The platform will supposedly offer genomics expertise in the UK to identify new variants, to countries who do not have the resources to do so.
The UK launched a New Variant Assessment Platform on Tuesday, which it says will offer the country’s world-leading genomics expertise to identify new variants of the virus that causes COVID-19 to countries who do not have the resources to do so. As part of the UK’s Presidency of the G7 this year, UK Health Secretary Matt Hancock outlined the plans in a speech at the think tank Chatham House the Royal Institute of International Affairs in London as he laid out his vision for a stronger, more collaborative and effective global health system, not just in fighting the COVID-19 pandemic, but to ensure the international community is better prepared for future threats.
This pandemic has shown that the foundations of so many of the exciting experiences that make life worth living are contingent not just on our health, or the health of our neighbours, but the health of people we’ve never met. When one of us suffers, we all suffer, said Hancock.
So we must work to promote health security in every single part of the world. Not only will this Platform help us better understand this virus and how it spreads, but it will also boost global capability in this important field, so we’re all better prepared for whatever lies ahead, he said.
Countries will be offered UK capacity to analyse new strains of the virus through the launch of the platform led by Public Health England (PHE), working with NHS Test and Trace and academic partners as well as the World Health Organisation’s (WHO) SARS-CoV-2 Global Laboratory Working Group. In due course, it will be led by the National Institute for Health Protection (NIHP) and will involve PHE laboratories and staff as well as academic partner capabilities.
Dr Isabel Oliver, Director of Public Health England’s National Infection Service, said: We know that the virus will evolve over time and certain mutations could potentially cause the virus to spread faster, make people sicker, or possibly affect how well vaccines work. Genomic testing is crucial to our efforts to control the virus it allows us to keep an eye on how the virus is changing and to respond before it’s too late.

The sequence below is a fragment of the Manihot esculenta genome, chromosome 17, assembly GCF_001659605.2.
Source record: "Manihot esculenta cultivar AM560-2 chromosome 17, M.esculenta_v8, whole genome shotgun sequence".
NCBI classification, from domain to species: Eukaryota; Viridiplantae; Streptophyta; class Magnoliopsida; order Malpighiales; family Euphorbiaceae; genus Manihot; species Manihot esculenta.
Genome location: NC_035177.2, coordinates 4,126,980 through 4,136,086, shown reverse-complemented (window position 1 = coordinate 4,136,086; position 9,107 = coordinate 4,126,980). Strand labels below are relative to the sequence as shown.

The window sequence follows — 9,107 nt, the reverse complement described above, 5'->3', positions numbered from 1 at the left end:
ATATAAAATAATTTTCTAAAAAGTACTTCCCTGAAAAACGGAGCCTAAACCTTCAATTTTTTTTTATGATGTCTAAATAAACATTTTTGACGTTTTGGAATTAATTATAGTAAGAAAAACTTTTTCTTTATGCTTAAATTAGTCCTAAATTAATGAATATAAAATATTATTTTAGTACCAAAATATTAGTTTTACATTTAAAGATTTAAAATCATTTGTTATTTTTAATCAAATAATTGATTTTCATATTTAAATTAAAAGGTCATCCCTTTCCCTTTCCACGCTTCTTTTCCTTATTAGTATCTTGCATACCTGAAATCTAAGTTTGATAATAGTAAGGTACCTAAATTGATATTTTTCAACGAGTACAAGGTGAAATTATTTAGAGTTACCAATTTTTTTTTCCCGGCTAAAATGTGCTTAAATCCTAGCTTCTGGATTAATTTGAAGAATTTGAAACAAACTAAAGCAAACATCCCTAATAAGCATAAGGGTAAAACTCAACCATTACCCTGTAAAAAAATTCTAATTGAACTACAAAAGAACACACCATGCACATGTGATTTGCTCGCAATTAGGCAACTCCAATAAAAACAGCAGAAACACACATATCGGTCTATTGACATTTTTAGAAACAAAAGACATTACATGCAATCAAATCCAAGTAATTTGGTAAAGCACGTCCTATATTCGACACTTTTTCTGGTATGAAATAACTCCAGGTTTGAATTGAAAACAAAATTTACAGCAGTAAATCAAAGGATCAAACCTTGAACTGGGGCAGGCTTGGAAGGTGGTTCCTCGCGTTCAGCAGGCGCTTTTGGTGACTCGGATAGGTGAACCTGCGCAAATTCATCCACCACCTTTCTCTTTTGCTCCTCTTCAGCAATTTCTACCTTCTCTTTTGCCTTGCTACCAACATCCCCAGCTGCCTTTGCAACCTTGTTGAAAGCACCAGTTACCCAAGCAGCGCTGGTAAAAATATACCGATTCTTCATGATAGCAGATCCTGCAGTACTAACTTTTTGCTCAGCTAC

This new initiative will bring Public Health England’s cutting edge science to countries that have little or no ability to sequence and analyse COVID-19 virus strains themselves. It will also give us crucial early warning of new variants emerging around the world that might endanger the UK.
The platform will be working directly on samples provided from abroad or will provide expert advice and support remotely where the partner country already has some capabilities in this area but requests further assistance. The offer could include training and resources as well as personnel and equipment.
Countries will be able to apply for assistance by contacting the WHO where an existing channel does not already exist with the UK.
The Department of Health and Social Care (DHSC) describes the move as vital work to combat the spread of coronavirus by identifying more COVID-19 variants around the world to keep the global community one step ahead of any mutations.
The UK has carried out more than half of all SARS-CoV-2 genome sequences submitted to the global database, and this capability helped PHE’s scientists identify the variant in Kent, southern England, informing new measures to tackle the spread of the virus.
New variants of coronavirus can be threats to the progress made so far with treatments and vaccines, so it is vital that the global community is able to react to them quickly and decisively, the DHSC said.
The aim of the new platform is for the UK’s genomic expertise to guide the global response to controlling the spread of deadly viruses and saving lives.
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